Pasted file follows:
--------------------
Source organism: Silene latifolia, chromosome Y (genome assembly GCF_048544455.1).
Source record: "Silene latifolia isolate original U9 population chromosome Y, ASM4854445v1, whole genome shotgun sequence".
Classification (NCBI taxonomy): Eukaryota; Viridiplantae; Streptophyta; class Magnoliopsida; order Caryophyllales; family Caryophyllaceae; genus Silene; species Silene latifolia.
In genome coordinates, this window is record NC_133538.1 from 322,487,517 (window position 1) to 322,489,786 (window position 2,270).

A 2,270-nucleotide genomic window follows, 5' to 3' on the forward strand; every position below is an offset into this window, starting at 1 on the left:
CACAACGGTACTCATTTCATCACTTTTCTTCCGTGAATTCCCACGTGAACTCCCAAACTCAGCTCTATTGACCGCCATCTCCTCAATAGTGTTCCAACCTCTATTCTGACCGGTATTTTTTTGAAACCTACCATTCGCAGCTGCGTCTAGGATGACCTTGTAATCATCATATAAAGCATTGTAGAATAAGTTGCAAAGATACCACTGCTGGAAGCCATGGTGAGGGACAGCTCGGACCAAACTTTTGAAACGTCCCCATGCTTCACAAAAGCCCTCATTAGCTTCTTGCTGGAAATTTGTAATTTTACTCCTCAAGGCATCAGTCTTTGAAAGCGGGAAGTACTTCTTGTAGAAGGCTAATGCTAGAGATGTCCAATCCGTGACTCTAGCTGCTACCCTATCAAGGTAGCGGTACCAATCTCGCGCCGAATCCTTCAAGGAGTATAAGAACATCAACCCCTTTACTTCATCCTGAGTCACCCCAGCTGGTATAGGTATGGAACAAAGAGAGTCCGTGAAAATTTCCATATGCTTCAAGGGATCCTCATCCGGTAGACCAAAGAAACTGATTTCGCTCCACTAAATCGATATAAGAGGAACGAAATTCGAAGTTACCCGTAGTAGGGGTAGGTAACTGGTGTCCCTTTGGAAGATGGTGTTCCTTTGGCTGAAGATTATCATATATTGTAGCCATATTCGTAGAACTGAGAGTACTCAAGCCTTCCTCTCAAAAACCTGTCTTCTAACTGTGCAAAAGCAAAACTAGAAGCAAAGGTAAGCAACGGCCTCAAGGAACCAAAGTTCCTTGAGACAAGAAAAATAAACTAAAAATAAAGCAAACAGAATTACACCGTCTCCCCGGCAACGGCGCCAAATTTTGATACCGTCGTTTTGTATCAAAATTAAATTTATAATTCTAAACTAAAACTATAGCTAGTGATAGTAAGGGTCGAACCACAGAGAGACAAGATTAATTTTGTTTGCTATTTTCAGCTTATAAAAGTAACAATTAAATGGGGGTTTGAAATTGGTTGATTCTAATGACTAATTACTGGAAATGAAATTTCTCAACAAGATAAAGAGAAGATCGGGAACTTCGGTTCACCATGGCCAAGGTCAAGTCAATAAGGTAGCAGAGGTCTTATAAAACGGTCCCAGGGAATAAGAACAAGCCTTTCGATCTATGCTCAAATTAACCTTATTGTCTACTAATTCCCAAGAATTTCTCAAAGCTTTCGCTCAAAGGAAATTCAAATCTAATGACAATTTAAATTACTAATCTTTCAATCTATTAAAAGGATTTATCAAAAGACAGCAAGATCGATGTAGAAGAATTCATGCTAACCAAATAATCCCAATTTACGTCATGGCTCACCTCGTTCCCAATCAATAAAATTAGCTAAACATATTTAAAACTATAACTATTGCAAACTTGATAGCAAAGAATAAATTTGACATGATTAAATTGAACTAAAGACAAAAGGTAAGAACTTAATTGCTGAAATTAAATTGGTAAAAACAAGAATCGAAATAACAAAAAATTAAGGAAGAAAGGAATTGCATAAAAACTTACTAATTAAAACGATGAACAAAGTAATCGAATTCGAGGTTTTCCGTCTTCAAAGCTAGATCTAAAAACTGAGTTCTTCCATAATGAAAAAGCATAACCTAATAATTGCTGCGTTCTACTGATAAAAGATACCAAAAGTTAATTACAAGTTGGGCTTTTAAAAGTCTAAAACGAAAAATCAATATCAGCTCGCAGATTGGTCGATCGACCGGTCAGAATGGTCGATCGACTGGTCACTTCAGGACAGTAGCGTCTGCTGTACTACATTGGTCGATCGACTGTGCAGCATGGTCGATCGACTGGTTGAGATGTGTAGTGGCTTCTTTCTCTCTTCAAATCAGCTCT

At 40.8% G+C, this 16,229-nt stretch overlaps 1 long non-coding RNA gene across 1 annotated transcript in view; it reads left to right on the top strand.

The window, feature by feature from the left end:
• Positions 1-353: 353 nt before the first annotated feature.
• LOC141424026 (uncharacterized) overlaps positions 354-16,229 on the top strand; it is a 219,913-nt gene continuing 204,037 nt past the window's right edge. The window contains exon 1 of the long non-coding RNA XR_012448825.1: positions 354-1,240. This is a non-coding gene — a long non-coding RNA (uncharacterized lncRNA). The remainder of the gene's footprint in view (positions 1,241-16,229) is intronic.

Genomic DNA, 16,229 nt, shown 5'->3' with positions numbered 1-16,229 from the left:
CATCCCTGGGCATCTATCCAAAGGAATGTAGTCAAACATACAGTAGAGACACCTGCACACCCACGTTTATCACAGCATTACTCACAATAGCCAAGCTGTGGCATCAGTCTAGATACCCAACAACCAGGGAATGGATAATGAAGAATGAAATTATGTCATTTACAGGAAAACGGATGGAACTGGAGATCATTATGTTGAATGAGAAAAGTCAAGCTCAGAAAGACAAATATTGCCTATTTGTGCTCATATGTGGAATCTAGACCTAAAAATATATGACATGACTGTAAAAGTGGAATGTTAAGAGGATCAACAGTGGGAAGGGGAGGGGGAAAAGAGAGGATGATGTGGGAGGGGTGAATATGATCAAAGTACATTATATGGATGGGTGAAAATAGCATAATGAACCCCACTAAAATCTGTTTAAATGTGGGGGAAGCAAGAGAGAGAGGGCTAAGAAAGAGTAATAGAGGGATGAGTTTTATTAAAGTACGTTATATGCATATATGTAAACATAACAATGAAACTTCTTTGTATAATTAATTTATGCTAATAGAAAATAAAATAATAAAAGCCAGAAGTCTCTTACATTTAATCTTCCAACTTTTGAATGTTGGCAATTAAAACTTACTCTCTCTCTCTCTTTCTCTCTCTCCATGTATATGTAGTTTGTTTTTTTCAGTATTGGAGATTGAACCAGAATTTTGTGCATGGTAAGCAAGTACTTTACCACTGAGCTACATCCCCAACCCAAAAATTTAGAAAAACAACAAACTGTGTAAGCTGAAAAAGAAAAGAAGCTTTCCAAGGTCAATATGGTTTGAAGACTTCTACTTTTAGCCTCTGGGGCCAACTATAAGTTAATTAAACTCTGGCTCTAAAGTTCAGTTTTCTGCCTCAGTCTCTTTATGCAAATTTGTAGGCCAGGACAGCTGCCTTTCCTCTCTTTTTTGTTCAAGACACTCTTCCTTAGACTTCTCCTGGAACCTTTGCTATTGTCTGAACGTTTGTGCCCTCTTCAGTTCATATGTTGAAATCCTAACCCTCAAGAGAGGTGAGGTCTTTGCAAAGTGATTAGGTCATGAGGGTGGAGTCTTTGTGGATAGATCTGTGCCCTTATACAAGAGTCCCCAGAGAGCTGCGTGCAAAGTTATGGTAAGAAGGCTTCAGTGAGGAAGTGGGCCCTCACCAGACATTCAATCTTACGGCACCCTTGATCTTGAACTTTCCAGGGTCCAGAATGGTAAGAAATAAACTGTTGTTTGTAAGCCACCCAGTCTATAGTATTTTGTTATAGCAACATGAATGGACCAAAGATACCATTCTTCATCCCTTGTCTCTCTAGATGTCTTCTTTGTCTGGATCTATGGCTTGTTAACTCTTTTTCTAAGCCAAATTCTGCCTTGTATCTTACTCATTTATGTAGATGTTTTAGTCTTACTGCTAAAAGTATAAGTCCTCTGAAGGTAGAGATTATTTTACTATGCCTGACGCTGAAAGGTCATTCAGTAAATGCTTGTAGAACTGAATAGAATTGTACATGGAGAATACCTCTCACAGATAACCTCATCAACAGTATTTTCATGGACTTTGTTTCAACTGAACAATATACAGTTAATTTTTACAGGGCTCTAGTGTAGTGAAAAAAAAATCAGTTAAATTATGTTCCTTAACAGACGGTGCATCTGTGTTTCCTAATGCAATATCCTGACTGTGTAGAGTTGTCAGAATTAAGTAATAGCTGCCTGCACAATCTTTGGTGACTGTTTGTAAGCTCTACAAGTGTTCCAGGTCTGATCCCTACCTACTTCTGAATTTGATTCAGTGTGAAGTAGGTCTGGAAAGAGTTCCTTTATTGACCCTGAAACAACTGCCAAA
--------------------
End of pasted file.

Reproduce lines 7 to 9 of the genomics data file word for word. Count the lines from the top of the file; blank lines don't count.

At 40.8% G+C, this 16,229-nt stretch overlaps 1 long non-coding RNA gene across 1 annotated transcript in view; it reads left to right on the top strand.

The window, feature by feature from the left end:
• Positions 1-353: 353 nt before the first annotated feature.